Sunday, April 27, 2008

The Iowa Delegate Speech

I promised in my previous post, that as soon as my daughter's dance recital was over I would type out the short speech I gave to the Obama caucus at my District Convention in Iowa on Saturday. It's a little late. No one told me that she was dancing in two recitals today! (By the way, it's really important to put the "i" in recital. The spell-checker won't catch that one.)

I wrote the speech on the back of a flyer in about ten minutes, so it's far from perfect. I'll skip the introductory remarks of glowing comments I made about myself.

I can understand why some people get frustrated and cynical. Because we have had cynical people running our government for the last seven years. They are people who don't believe in government. So they don't believe in in keeping incompetence and politics out of the basic functions of government. We have seen the results of what their ideology and cynicism have done to government agencies like FEMA, to the Department of Justice, to regulatory agencies overseeing mines and airlines, and to economic policy.

These are people who used to claim that they believed in accountability. But will they ever be held accountable for the miserable results of their ideology? [Applause line coming up].Yes they will held accountable! This November!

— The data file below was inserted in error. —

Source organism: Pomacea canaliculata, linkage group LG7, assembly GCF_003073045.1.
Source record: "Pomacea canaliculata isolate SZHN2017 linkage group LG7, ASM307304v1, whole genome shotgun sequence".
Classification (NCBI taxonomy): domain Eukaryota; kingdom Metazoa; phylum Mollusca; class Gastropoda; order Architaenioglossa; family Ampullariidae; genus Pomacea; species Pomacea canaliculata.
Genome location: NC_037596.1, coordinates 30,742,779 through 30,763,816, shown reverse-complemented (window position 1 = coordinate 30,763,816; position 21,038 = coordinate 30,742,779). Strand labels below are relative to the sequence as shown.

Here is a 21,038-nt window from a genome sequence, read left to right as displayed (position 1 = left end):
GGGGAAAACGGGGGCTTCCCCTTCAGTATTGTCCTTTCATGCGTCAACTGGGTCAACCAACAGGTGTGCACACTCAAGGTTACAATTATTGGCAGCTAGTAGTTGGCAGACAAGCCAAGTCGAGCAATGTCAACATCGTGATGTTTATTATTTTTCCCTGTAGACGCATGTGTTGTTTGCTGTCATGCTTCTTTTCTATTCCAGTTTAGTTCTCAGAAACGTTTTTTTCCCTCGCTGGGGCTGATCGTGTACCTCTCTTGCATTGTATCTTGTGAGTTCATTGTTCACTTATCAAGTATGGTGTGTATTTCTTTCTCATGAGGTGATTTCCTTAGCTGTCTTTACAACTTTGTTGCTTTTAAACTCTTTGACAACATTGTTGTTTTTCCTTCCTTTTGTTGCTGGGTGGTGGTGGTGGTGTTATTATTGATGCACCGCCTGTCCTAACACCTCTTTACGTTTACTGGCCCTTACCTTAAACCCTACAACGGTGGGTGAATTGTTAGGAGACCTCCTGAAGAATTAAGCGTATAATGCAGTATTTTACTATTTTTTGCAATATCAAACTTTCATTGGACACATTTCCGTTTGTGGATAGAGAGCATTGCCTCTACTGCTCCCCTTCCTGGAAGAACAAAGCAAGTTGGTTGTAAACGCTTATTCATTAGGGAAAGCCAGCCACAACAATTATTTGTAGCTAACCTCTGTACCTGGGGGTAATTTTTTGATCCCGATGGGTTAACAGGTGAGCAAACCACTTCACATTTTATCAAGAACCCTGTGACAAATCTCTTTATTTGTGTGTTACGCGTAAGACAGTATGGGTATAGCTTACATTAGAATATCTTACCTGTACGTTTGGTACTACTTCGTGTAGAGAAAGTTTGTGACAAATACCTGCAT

Cynicism can be understandable response to the kind of governing we've seen. Cynicism can help us evaluate a politician's motivations and consistency. Cynicism can make the ground fertile for humor.

But cynicism cannot lead. Cynicism does not inspire. Cynicism doesn't create anything. It solves no problems. It educates no children. It heals no illnesses. It protects no freedom. Cynicism can't bring positive change and it cannot bring us together.

Hope is not a weak, happy bromide that pretends everything is alright. It is the source of our strength. Hope is our way through. And it is where America is going when we elect a Barack Obama in November!

Frankly, the above is the prepared text. They called "time" right before my final paragraph. I said, "But I've still got some great stuff. Have any of you heard the joke about the cats fighting on the porch?" This was actually a pretty good wise-crack, because Tom Harkin told the joke when he breezed through after two other candidates had already told it.

My ending got a decent laugh and applause, but over-all, the whole experience was about as comfortable a recital exam.